Gratitude journalling for teachers is something I think all educators ought at least try out, because gratitude journalling is pretty amazing. Teachers are very hard on themselves. Working in stressful conditions, wanting to help students learn, to support students who struggle with socializing with their peers, who have learning disabilities, it’s all consuming profession that bleeds into teachers’ personal time and lives. And sometimes, teachers take on too much emotionally and end up feeling inadequate, guilty and as though they are failing in their vocation.
Trust me, we are not failing. Even if it fails that way more often than not. You are not failing.
This is why I want to talk about the importance of gratitude journalling for teachers. There are plenty of gratitude journals out there, asking you to pause and reflect on things you are grateful for and this can be extremely beneficial. However, I am going to take this one step further for teachers and suggest ways to express gratitude that are specific to the profession and these professionals.
Why are You Grateful to be a Teacher?
Have you ever considered this question? Many people shrug off teachers as glorified baby sitters and have plenty of crictism for teachers. Teachers are highly aware of this, and we know that teaching is largely a thankless profession. However, even if others aren’t always grateful for us teachers, why are we grateful to be teachers? This job is very rewarding, even though it is exhausting and super stressful. So ask yourself, why am I grateful to be a teacher? Record your answers, or perhaps have a discussion with close colleagues about this topic. Recording your thoughts and expressing your gratitude in a journal can be uplifting, empowering and go a long way towards reducing stress.
Related Post: Why Teachers Need and Deserve Mental Health Days
What Do you Love About Teaching?
We work so hard, but why? What is it about teaching that pushes us to work so hard? This is a job frequently described as a vocation, a calling, so teaching can be understood to be a labour of love much like parenthood. So what is it that you love about teaching? I know you don’t think about this much. I certainly don’t, but I think it’s time we start considering these questions, especially as we move forward in 2021 teaching online and continuing to twist our teaching methods and brains to offer the best teaching practices we can during the pandemic. Gratitude journalling for teachers is something that can give us pause and help educators remember the good instead of focusing on all the challenges–which are many.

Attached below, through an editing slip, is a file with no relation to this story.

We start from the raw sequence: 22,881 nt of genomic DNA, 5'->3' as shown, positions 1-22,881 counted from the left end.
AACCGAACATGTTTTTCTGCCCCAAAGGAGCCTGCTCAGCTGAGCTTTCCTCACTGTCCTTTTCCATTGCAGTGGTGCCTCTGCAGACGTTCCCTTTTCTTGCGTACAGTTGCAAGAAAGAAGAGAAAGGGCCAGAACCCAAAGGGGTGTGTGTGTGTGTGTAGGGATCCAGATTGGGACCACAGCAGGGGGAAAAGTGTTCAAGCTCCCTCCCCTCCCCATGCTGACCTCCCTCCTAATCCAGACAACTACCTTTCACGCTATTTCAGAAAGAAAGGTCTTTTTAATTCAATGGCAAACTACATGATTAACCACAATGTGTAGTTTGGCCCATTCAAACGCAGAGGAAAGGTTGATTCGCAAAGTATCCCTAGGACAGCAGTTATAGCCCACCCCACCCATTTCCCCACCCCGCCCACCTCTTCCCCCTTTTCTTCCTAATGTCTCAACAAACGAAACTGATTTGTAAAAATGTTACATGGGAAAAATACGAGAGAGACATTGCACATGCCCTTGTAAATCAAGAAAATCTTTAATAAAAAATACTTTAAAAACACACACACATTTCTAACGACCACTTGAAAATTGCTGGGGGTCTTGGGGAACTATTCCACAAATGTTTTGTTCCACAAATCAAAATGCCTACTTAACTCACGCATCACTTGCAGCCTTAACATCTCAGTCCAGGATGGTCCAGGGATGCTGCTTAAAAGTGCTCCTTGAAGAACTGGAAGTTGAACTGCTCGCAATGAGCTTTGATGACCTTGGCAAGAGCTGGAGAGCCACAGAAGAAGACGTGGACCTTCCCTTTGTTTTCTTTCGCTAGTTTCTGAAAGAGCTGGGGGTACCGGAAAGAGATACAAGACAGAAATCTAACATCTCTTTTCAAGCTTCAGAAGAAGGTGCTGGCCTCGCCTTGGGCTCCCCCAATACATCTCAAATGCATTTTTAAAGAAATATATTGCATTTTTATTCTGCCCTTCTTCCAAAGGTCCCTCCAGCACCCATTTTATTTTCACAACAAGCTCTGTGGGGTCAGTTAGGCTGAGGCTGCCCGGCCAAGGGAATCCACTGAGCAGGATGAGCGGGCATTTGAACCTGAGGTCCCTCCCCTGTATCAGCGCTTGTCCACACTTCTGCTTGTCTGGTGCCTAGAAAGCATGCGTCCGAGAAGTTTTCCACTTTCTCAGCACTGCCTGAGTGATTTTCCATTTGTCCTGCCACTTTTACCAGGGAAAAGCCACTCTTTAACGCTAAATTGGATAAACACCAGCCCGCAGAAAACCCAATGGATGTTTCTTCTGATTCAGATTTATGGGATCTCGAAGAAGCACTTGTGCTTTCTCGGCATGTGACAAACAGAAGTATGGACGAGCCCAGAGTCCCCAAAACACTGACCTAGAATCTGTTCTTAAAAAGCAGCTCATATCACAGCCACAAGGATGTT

The Horrible, No Good Bad Day
In teaching, these days are guarteened to happen. Likely with more frequency than you’d expect. I remember trying to teach a math lesson once, and the phone must have rung at least five or six times in the first five minutes of the lesson. I wasn’t even that prepared for that particular lesson because it was one I was struggling with the best way to unfold and unpack the ideas. By the time the phone had rung six times I wanted to throw in the towel and tell the kids that math was cancelled for the day.
And this is only a small example of how a day can go wrong. It go so much more wrong and be so much more messy. And you walk away from the day feeling discouraged, shell shocked and just awful. You got no teaching done! Or worse, you put together an amazing lesson only to discover that the kids were no where near as ready as you thought they were for the concepts, and the lesson fell apart entirely. These days get to teachers. I have the idea however, that however much went wrong (and I know how much can go wrong) there were things that went right. So look for those positives! Look for the moments were a child demonstrated gain in their learning, or moments were your class laughed together.
Freebies for You
If you are a teacher, and some of this has resonated with you, has got you itching to change the way you practice self care, then I have some resources for you in my freebie library. Signing up is totally free, and you will have access to free printables for all of the ideas above. Plus a few more! You’ll also have access to other self care resources, such as inspirational posters, and more resources will be added periodically.
Why Gratitude Journalling?
It’s so easy to get caught up in all the negative things in our lives. So it’s always a good idea to sit down and reflect on the things you are grateful for. And I thought this form of journalling, and self care would translate well to teaching because it is a stressful job where there are many challenges presented by administration, students, parents, even other colleagues that it’s easy to get caught up in frustrations. And become discouraged, or even discontented with the work we do. Stepping back from that to think about the positive aspects of teaching and expressing gratitude is a good way to remember why you chose this profession, and to help you de-stress as well as motivate you for the next day.
Teachers, share your thoughts in the comments below. And be sure to subscribe to the newsletter to get your hands on those freebies–I doubt you’ll find others like them on the web.